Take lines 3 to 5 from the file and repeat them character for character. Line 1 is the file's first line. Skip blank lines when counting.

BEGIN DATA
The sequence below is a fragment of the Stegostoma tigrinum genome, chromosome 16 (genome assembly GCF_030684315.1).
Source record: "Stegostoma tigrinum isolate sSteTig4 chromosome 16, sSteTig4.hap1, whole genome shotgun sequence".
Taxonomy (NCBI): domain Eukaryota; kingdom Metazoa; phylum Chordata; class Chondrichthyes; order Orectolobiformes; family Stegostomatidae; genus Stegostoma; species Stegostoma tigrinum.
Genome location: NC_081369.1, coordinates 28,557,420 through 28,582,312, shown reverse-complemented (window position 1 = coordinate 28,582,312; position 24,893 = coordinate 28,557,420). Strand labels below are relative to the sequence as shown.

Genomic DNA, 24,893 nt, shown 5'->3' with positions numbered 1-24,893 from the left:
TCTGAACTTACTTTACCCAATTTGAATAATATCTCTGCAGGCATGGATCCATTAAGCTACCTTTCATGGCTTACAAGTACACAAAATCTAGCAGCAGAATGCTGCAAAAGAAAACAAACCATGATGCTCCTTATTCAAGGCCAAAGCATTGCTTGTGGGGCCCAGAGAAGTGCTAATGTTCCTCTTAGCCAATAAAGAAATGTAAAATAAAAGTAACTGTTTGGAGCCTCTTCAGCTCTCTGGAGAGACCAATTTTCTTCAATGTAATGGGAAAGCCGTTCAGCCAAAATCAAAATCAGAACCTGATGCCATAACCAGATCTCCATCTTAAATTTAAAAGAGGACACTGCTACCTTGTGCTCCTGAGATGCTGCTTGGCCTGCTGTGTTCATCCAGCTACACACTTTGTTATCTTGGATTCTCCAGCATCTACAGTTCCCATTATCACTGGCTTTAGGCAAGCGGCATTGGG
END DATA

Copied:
Taxonomy (NCBI): domain Eukaryota; kingdom Metazoa; phylum Chordata; class Chondrichthyes; order Orectolobiformes; family Stegostomatidae; genus Stegostoma; species Stegostoma tigrinum.
Genome location: NC_081369.1, coordinates 28,557,420 through 28,582,312, shown reverse-complemented (window position 1 = coordinate 28,582,312; position 24,893 = coordinate 28,557,420). Strand labels below are relative to the sequence as shown.

Genomic DNA, 24,893 nt, shown 5'->3' with positions numbered 1-24,893 from the left: